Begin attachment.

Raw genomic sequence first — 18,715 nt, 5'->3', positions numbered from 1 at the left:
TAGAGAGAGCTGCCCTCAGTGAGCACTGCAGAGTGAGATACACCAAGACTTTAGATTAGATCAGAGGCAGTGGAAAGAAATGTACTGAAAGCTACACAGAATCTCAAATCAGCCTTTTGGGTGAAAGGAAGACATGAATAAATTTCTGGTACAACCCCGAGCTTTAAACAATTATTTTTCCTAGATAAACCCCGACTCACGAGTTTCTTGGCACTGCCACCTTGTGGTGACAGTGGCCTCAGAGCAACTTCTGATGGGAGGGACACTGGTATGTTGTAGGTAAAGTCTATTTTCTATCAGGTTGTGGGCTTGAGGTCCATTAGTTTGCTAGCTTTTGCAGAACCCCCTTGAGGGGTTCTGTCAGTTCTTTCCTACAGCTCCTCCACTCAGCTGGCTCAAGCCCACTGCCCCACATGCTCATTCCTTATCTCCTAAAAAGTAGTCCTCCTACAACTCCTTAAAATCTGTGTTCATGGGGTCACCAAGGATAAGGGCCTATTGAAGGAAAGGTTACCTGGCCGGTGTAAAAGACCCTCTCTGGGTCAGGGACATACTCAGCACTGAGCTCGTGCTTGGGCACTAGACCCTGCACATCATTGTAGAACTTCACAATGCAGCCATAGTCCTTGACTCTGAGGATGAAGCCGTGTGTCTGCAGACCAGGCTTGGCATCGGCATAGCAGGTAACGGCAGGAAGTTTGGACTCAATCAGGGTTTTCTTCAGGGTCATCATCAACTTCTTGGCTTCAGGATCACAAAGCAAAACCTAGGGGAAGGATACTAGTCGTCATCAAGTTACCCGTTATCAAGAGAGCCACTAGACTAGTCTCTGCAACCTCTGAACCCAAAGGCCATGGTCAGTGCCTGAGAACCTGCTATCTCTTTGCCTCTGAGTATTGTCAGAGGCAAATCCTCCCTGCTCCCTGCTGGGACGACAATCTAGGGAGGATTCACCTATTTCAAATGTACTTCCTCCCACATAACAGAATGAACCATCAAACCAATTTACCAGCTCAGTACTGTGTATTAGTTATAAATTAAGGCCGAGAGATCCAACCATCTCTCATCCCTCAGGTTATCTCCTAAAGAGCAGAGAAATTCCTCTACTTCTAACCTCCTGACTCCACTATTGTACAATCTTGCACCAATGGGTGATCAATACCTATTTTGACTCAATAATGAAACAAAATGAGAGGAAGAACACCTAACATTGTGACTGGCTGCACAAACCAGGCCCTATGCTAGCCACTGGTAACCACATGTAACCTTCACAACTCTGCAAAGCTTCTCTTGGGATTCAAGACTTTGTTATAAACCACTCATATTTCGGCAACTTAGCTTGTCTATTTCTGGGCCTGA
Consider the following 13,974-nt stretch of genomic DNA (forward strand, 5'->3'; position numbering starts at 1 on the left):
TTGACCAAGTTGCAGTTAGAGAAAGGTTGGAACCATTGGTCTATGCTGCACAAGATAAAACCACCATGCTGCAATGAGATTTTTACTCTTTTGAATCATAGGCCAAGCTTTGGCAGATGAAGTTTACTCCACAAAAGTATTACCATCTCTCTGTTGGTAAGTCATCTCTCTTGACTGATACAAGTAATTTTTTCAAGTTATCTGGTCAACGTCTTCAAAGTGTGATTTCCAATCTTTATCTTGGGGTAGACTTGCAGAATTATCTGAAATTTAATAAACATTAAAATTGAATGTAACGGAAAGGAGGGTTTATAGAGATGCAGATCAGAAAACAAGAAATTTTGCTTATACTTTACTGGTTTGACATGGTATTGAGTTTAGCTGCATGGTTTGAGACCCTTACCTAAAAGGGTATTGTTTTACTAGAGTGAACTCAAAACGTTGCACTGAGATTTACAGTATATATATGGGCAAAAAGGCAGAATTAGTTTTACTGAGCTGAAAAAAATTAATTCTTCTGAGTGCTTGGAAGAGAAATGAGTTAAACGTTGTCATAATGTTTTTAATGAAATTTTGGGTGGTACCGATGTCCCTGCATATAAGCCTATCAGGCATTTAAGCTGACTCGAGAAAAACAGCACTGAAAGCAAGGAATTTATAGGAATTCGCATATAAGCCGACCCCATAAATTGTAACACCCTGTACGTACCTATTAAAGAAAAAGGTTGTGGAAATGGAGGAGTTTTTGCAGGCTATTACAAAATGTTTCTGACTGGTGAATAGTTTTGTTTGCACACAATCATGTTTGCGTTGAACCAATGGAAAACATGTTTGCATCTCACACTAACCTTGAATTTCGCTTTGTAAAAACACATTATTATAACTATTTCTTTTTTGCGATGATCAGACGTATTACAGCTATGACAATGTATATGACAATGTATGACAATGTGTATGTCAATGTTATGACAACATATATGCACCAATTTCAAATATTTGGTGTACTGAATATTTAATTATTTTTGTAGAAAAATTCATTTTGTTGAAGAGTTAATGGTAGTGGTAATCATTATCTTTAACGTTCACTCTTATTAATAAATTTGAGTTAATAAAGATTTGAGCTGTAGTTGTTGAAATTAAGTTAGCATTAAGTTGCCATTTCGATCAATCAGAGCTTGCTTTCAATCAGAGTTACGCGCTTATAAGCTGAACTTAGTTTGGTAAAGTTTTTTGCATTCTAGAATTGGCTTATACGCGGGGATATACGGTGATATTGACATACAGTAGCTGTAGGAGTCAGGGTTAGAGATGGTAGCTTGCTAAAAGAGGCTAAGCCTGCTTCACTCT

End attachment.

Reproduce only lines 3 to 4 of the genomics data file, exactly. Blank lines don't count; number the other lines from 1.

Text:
Consider the following 13,974-nt stretch of genomic DNA (forward strand, 5'->3'; position numbering starts at 1 on the left):
TTGACCAAGTTGCAGTTAGAGAAAGGTTGGAACCATTGGTCTATGCTGCACAAGATAAAACCACCATGCTGCAATGAGATTTTTACTCTTTTGAATCATAGGCCAAGCTTTGGCAGATGAAGTTTACTCCACAAAAGTATTACCATCTCTCTGTTGGTAAGTCATCTCTCTTGACTGATACAAGTAATTTTTTCAAGTTATCTGGTCAACGTCTTCAAAGTGTGATTTCCAATCTTTATCTTGGGGTAGACTTGCAGAATTATCTGAAATTTAATAAACATTAAAATTGAATGTAACGGAAAGGAGGGTTTATAGAGATGCAGATCAGAAAACAAGAAATTTTGCTTATACTTTACTGGTTTGACATGGTATTGAGTTTAGCTGCATGGTTTGAGACCCTTACCTAAAAGGGTATTGTTTTACTAGAGTGAACTCAAAACGTTGCACTGAGATTTACAGTATATATATGGGCAAAAAGGCAGAATTAGTTTTACTGAGCTGAAAAAAATTAATTCTTCTGAGTGCTTGGAAGAGAAATGAGTTAAACGTTGTCATAATGTTTTTAATGAAATTTTGGGTGGTACCGATGTCCCTGCATATAAGCCTATCAGGCATTTAAGCTGACTCGAGAAAAACAGCACTGAAAGCAAGGAATTTATAGGAATTCGCATATAAGCCGACCCCATAAATTGTAACACCCTGTACGTACCTATTAAAGAAAAAGGTTGTGGAAATGGAGGAGTTTTTGCAGGCTATTACAAAATGTTTCTGACTGGTGAATAGTTTTGTTTGCACACAATCATGTTTGCGTTGAACCAATGGAAAACATGTTTGCATCTCACACTAACCTTGAATTTCGCTTTGTAAAAACACATTATTATAACTATTTCTTTTTTGCGATGATCAGACGTATTACAGCTATGACAATGTATATGACAATGTATGACAATGTGTATGTCAATGTTATGACAACATATATGCACCAATTTCAAATATTTGGTGTACTGAATATTTAATTATTTTTGTAGAAAAATTCATTTTGTTGAAGAGTTAATGGTAGTGGTAATCATTATCTTTAACGTTCACTCTTATTAATAAATTTGAGTTAATAAAGATTTGAGCTGTAGTTGTTGAAATTAAGTTAGCATTAAGTTGCCATTTCGATCAATCAGAGCTTGCTTTCAATCAGAGTTACGCGCTTATAAGCTGAACTTAGTTTGGTAAAGTTTTTTGCATTCTAGAATTGGCTTATACGCGGGGATATACGGTGATATTGACATACAGTAGCTGTAGGAGTCAGGGTTAGAGATGGTAGCTTGCTAAAAGAGGCTAAGCCTGCTTCACTCT